For instance, it finds that Joint Forest Management (a key programme implemented by the MOEF) has failed to spread the benefits of forestry to poor marginalized citizens who live in the vicinity of forests because poorer inhabitants have been marginalized; there is no security of tenure because community control may be taken away through an administrative decision of the forest department of the state government at any time; too much control is vested in the state forest departments to interfere in management; and there is no provision for transparent monitoring. It questions the ‘jointness’ of programme and suggests converting them to community forest management programmes.

The report also finds the forestry establishment has played a ‘notably obstructive role’ in the implementation of the 2006 Panchayats (Extension to the Scheduled Areas) Act(PESA), which promotes local governance of forest resources. According to the report, “legal and administrative subterfuge has kept the provisions of as a set of aspirations and the agenda of self-governance remains postponed”.

With this background and history, it is difficult to see how the MOEF can lead a community-oriented response to climate change, or take the lead in what is first and foremost a process of elevating people from poverty to reduce their vulnerability to climate change. If climate change adaptation is mainly about addressing the social vulnerability of the poor, then having an institution with a proven record for being anti-poor as the ‘gatekeeper’ for addressing the impacts on the poor will prove the biggest hurdle.

The ministry’s ‘soldiers on the ground’, forest and range officers of the Indian Forest Service, are trained mostly in silviculture, soil conservation, surveying and handling weapons – hardly at all in the role of forests in poverty alleviation, or participatory and community approaches. Although a number of policies have been enacted to empower communities, they have failed in implementation, and quite a lot of this has to do with the MOEF’s perception of communities as the enemy. This perception is likely to be heightened as climate change threatens natural resources. Unless the MOEF changes to its roots and accepts poverty alleviation and a much more intersectoral approach as one of its core functions, it will result in further conflict in the future.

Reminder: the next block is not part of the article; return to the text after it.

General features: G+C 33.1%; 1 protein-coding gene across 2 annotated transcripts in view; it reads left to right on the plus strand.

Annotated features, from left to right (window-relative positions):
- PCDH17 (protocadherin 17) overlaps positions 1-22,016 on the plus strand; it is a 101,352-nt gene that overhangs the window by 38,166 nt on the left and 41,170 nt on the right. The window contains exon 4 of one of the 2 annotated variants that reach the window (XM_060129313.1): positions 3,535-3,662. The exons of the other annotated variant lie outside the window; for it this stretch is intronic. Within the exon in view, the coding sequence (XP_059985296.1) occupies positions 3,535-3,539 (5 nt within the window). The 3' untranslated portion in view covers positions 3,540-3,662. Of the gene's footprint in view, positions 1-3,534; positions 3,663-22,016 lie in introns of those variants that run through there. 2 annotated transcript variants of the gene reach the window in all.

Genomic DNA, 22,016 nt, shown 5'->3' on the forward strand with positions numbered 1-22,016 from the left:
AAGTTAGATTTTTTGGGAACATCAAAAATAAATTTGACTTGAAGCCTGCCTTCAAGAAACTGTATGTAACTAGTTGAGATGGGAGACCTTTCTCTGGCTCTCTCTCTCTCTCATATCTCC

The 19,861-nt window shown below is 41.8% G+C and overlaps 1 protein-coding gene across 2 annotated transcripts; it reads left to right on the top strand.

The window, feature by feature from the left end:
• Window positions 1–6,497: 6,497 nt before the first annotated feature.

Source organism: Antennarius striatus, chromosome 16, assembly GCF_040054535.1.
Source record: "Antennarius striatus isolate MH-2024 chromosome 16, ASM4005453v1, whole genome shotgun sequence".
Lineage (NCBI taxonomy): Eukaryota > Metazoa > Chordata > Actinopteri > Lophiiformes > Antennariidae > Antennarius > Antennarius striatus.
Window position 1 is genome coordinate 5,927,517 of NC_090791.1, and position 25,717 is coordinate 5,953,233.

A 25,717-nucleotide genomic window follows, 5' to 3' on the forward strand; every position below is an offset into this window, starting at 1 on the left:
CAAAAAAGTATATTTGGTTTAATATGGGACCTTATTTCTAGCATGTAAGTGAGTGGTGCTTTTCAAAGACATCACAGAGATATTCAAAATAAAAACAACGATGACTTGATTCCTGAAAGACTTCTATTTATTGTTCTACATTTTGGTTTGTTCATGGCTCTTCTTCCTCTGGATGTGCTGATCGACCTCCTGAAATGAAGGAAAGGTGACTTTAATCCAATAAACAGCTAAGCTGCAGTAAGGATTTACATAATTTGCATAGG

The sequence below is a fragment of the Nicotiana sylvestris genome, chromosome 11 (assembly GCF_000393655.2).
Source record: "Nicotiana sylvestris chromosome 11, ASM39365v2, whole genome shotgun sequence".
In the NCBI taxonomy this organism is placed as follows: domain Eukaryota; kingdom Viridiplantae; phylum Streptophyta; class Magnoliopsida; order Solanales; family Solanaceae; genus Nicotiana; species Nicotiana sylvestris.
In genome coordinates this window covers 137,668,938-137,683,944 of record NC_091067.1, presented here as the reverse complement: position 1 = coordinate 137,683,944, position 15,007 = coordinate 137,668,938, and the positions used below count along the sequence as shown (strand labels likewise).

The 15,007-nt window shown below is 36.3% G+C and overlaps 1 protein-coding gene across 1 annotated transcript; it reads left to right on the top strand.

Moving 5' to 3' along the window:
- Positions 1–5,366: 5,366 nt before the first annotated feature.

To get the attention of mainstream ministries and to ensure a well-rounded response to climate change, a cross-ministerial arrangement with high-level leadership (ideally from the Prime Ministers Office), is likely to be a much more effective. Climate change is a cross-sectoral issue, and and should not be sidelined as “just something the environment ministry does” (as the State Action Plans on Climate Change were, by some mainstream state departments).

Gujarat was lauded as the “first and only state” to designate a separate department on climate change when Modi was chief minister but this did not add up to very much in the end. I, for one, will not be celebrating the MOEF’s new name as a progressive step forward on climate change.

About The Author:

Anju Sharma began her career as a journalist before she went on to work in sustainable development in UNEP and Oxfam GB. She currently heads the Policy Analysis and Publications Unit of the European Capacity Building Initiative, a Visiting Fellow at the International Institute for Environment and Development and work as a consultant for the International Institute of Sustainable Development’s Reporting Services. More of her posts can be found here.